The future is unpredictable
Imagine a dried-up, small Alabama town. The town's biggest employer practically vanished overnight. Even its historical mainstay of agriculture wasn't doing much at all.
This little town was staring down the barrel of – well – nothing. Destined for the dustbin of history it was. Soon to be nothing more than a few stop signs and a zip code.
If you're dead certain this is about Atmore, you're dead wrong.
But something amazing happened to this little town out in the middle of nowhere. It became one of the country's technological hotbeds in daring, dangerous, and some would say, foolish project.
Still haven't figured it out? Here's a big clue. That town's big employer was Redstone Arsenal, and after WWII ended, the army didn't need all those artillery shells anymore, and it was nearly closed for good.
By now you might know that the amazing thing actually started over in Russia, with a little satellite called Sputnik and then another first with a man named Yuri Gagarin. With Sputnik and Gagarin, the space race was on, and America was in second place.
But we had a few rocket scientists as well. Needing an out-of-the-way place to stash them and their top-secret research, that old arsenal was re-commissioned.
Today, that old arsenal is called the Huntsville Space and Rocket Center, one of NASA's top facilities, and by now you know that town – Huntsville – is a bustling, multicultural, wealthy metropolis, and a hub of high-tech engineering.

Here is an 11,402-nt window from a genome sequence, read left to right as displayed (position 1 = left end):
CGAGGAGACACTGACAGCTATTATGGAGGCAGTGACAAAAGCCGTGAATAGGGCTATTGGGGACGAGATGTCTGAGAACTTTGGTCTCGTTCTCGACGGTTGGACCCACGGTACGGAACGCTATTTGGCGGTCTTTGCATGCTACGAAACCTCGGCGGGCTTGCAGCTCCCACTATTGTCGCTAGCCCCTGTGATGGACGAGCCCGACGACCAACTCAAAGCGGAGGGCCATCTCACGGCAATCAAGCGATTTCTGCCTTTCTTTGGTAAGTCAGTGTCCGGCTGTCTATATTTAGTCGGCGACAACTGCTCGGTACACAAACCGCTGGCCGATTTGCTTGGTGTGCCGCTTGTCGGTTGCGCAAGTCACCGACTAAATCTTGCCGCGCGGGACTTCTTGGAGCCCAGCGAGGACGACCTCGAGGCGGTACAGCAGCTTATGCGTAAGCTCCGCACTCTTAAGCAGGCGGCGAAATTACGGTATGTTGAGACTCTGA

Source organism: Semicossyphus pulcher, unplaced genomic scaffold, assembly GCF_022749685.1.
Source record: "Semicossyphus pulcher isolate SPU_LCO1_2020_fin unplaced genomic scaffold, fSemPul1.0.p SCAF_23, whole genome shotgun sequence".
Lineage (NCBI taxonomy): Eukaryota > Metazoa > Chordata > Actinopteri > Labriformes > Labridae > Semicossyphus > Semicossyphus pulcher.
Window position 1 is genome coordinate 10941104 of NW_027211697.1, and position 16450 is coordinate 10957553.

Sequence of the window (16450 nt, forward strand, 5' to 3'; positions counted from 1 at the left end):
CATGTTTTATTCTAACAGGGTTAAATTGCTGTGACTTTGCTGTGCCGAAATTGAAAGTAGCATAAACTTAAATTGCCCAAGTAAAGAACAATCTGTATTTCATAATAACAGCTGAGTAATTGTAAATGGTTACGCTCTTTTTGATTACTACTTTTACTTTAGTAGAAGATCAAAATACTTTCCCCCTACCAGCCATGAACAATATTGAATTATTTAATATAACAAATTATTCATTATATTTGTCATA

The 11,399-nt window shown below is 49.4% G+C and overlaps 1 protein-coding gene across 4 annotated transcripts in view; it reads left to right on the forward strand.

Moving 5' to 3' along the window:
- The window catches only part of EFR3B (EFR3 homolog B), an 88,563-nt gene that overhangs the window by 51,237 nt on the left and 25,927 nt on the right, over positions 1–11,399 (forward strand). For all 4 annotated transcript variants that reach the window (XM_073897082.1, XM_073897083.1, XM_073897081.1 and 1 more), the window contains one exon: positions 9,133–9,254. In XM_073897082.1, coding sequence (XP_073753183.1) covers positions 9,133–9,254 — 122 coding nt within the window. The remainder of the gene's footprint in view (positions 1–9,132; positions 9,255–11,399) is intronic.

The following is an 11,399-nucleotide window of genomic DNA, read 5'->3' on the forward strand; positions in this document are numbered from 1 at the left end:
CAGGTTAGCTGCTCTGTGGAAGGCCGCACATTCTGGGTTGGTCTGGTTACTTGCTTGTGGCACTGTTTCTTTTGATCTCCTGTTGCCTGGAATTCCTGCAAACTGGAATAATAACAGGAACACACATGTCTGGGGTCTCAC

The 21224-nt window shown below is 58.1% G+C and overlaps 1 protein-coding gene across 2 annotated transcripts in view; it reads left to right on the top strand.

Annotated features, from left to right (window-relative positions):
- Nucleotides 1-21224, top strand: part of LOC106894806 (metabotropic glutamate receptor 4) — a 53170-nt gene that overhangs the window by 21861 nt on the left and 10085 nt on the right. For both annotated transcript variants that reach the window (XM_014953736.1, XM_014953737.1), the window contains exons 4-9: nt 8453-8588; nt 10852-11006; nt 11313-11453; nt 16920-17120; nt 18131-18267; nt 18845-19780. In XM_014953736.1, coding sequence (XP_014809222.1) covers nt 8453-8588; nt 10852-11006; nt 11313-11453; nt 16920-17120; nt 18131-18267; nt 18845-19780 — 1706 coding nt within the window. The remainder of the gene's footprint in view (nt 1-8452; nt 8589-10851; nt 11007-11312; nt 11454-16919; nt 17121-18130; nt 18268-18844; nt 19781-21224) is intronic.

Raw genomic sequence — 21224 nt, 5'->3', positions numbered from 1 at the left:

President Bush announced a dramatic new push into space earlier this month that would put man back on the moon, and eventually, Mars.
Some would say that Bush's plan is unnecessary, dangerous, and yes, foolish. Others would say a new space program would not affect Atmore. The people of Huntsville surely thought the same thing in the late 1950's.
Huntsville's rebirth is proof that the federal government is nothing if not good at spreading the wealth around. Billions of dollars would be invested in this new space program, kick-starting research and technological development across the country. Who's to say Atmore can't grab a piece of that pie?
As our neighbor's to the north know, nothing's impossible. Sure, times are tough for this town, but the future is not as dark as some may think. Perseverance, hard work and a positive attitude can yet win the day. Pie in the sky you say? Ask someone who remembers Huntsville circa 1947.